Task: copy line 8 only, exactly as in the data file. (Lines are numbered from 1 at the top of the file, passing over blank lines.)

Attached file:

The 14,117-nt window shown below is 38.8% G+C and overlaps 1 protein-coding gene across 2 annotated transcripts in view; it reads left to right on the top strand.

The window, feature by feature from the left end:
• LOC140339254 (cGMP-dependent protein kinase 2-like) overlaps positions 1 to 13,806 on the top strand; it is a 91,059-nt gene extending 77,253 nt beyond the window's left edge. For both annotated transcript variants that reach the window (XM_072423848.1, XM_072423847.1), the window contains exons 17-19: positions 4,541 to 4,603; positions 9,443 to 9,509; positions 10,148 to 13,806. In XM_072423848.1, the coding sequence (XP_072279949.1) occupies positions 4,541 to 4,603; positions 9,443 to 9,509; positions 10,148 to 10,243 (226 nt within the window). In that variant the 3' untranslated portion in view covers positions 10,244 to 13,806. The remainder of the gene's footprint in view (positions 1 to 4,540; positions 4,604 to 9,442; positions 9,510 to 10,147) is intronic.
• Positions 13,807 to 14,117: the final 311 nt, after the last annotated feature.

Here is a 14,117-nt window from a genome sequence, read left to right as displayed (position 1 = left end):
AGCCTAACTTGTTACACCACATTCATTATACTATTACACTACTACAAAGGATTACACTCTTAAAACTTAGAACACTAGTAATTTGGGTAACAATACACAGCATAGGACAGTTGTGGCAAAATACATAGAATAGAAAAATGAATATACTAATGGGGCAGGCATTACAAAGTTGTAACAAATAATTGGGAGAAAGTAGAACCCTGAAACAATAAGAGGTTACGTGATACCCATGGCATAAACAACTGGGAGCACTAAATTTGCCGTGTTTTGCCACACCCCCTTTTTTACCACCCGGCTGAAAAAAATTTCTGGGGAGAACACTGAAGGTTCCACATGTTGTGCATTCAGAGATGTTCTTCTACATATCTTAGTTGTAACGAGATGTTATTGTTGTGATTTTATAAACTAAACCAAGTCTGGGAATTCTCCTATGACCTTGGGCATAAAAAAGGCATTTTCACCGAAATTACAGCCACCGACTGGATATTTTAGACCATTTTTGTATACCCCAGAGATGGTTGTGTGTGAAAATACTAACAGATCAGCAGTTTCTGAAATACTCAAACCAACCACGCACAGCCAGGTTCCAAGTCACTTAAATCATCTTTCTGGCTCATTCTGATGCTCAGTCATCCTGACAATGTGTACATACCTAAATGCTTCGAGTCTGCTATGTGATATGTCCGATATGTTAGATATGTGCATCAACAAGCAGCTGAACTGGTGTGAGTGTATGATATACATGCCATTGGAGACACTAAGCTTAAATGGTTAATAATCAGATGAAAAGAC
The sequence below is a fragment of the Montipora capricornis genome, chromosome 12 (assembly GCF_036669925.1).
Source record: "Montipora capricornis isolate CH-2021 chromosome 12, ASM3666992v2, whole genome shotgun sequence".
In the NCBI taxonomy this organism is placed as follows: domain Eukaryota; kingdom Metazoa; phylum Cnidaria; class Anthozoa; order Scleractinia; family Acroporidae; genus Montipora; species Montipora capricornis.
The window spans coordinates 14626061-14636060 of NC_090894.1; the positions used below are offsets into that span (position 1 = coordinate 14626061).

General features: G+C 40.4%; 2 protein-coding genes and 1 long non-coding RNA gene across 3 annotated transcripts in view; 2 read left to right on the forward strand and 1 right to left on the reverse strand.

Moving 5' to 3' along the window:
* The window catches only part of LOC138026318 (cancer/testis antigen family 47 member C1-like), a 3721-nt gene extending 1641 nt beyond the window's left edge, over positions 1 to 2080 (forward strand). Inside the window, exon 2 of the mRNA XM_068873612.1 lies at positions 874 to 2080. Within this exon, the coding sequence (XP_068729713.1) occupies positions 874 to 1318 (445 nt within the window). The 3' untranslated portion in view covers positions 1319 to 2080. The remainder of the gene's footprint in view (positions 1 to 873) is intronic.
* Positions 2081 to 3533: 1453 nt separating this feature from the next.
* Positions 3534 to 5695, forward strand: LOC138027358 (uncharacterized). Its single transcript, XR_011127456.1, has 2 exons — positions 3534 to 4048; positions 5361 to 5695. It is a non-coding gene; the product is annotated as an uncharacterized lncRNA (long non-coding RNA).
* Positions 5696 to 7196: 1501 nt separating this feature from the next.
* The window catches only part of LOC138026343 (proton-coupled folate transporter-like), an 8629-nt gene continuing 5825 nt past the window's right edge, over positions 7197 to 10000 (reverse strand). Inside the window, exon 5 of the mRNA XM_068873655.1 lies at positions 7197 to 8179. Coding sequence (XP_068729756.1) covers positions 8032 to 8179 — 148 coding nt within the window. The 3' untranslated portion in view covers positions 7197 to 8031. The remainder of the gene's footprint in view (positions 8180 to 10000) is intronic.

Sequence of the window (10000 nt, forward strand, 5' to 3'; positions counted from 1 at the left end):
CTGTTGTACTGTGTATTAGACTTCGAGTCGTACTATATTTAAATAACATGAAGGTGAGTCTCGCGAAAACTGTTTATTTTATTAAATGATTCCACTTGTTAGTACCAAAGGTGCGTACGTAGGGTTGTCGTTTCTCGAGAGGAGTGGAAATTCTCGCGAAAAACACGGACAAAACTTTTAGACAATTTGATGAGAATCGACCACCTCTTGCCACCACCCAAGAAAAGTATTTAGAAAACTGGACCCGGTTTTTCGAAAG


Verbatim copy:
Source record: "Montipora capricornis isolate CH-2021 chromosome 12, ASM3666992v2, whole genome shotgun sequence".